What’s in a Name?
Here at The New Stack, we are big believers that people are the prime-movers in information technology and open source software development. One of the things we do that you may not see at other sites is to provide links in our posts to learn more about the people who contribute to TNS. Each post we get from an outside contributor, we include a short bio that gives readers more of an idea of the contributor’s background. For instance, for a recent contributed piece on Apache Spark from Pivotal, we learned that lead author Robert Bennet actually has a physics background, with experience in “cross-section and double helicity asymmetry in direct photon production.”
In our regular news stories, each person we interview or quote is linked to a site with more information about that person as well. Partially, this is a trick to ensure we spell the names correctly in the article — it is easier to doublecheck if a link is included. But it is also to provide some context to the reader about who is offering the expertise. Preferably, we’d like to link to a person’s Twitter account — which shows what they are thinking about today — or a LinkedIn page, which clearly shows their current and past jobs. If the subject programs in open source, we will instead link to their GitHub page — nothing speaks like experience than live code. Best of all, for those who still maintain one, we link to that person’s home page on the web. Not everyone has a home page, but those who do certainly take IT very seriously.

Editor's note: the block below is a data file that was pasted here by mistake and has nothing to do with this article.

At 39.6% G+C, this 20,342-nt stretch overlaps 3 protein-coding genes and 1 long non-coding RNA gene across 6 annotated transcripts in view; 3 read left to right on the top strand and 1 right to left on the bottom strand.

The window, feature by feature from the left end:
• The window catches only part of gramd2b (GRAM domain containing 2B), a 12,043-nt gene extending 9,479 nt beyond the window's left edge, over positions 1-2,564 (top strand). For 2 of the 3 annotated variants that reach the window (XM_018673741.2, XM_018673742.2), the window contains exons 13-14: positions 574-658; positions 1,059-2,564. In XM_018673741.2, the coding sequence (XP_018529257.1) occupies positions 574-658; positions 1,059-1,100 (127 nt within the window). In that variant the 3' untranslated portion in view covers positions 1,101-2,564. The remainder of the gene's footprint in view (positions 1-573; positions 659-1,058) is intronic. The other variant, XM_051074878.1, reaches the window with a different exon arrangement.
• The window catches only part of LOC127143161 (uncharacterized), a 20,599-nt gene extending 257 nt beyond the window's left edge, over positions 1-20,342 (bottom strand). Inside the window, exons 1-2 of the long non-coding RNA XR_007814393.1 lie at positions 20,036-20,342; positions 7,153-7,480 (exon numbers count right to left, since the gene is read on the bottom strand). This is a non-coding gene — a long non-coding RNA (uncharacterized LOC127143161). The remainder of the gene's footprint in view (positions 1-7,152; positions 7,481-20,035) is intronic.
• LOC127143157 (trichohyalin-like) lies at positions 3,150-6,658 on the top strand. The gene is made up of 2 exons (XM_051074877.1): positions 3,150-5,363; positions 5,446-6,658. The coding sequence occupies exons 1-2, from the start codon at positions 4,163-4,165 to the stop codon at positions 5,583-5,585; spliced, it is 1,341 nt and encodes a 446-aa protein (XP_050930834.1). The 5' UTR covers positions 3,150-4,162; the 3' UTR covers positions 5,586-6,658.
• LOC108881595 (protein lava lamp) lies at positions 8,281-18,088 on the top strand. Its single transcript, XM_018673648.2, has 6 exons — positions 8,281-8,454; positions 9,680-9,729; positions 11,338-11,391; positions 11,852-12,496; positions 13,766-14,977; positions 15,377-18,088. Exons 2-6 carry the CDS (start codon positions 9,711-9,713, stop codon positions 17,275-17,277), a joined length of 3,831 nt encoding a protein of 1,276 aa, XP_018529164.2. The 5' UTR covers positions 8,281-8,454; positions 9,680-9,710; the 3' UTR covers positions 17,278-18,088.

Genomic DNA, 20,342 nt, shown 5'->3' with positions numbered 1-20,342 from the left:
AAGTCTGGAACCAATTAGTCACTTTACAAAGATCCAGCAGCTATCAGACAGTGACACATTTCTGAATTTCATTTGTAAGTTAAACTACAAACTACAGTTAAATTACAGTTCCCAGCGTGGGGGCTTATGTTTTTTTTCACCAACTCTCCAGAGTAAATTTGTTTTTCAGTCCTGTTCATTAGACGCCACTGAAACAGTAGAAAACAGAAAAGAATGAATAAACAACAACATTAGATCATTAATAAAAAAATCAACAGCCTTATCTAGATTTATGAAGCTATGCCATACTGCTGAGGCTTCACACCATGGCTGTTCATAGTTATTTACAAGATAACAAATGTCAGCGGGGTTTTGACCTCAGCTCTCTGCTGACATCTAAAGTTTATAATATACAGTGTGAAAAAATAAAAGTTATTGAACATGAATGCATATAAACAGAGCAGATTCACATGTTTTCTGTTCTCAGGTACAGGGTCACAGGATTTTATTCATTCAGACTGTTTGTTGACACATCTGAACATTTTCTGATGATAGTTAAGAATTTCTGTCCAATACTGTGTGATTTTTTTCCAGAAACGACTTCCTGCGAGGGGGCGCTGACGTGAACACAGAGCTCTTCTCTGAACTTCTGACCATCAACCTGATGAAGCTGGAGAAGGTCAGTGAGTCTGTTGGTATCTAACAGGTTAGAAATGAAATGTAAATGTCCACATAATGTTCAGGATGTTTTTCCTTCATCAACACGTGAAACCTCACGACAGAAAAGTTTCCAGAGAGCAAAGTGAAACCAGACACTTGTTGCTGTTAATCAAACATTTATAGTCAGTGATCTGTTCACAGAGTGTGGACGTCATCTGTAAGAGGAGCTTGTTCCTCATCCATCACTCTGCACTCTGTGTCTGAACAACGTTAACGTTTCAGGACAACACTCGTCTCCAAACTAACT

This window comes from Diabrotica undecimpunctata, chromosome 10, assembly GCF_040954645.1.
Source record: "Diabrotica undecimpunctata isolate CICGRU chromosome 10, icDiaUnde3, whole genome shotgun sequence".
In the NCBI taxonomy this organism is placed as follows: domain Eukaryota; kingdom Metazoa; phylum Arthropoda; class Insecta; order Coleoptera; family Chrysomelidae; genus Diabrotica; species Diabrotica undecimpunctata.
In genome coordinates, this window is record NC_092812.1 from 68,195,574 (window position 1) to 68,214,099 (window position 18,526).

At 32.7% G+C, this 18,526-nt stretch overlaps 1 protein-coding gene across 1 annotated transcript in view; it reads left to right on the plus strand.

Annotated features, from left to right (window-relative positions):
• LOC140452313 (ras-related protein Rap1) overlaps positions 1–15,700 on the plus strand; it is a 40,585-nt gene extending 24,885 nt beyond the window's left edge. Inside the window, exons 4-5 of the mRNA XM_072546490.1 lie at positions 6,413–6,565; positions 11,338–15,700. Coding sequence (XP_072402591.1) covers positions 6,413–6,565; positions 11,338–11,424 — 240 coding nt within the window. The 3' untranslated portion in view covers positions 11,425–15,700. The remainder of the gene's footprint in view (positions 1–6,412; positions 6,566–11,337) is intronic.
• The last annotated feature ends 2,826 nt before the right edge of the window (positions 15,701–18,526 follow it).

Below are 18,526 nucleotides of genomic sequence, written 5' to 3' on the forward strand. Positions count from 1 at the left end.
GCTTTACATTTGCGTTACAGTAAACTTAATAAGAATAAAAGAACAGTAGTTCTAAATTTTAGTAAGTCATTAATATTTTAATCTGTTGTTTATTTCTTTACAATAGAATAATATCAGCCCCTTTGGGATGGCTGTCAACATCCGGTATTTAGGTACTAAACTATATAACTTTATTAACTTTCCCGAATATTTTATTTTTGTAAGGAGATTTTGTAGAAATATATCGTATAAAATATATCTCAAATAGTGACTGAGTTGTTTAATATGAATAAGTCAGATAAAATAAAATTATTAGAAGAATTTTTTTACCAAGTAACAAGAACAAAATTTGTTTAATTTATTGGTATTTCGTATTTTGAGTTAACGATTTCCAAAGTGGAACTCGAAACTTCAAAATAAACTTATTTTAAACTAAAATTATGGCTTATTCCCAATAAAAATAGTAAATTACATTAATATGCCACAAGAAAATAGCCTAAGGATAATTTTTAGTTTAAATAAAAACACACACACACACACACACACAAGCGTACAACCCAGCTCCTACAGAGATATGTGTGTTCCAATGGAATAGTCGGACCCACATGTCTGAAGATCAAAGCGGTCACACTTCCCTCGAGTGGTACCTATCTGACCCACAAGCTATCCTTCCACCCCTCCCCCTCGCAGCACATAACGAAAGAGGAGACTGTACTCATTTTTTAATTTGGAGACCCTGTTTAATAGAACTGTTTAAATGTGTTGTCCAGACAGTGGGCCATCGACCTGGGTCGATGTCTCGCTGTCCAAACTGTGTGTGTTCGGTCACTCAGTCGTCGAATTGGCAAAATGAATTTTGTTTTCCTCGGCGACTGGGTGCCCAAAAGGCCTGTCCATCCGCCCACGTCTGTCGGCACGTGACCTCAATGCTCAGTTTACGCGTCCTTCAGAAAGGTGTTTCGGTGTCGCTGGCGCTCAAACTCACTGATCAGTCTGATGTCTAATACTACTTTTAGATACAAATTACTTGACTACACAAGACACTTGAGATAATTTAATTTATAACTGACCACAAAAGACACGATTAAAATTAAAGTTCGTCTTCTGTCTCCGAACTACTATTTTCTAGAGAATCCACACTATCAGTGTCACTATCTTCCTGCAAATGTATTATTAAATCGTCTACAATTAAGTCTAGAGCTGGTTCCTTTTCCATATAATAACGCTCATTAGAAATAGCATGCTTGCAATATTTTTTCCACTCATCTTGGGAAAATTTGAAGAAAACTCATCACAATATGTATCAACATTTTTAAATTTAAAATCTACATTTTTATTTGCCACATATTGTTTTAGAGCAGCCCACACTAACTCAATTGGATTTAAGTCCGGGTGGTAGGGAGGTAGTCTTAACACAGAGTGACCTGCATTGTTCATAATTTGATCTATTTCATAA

One person who does still maintain a personal presence on the web has been Julia Grace, Slack’s senior director of infrastructure engineering; we did a Q&A with Julia Grace that appeared on the site last week. Be sure to read that Q&A to learn more about Grace's philosophy when it comes to microservices and DevOps, rapid scalability, build versus buy, the importance of diversity, and the best architectural choices when it comes to scalability systems.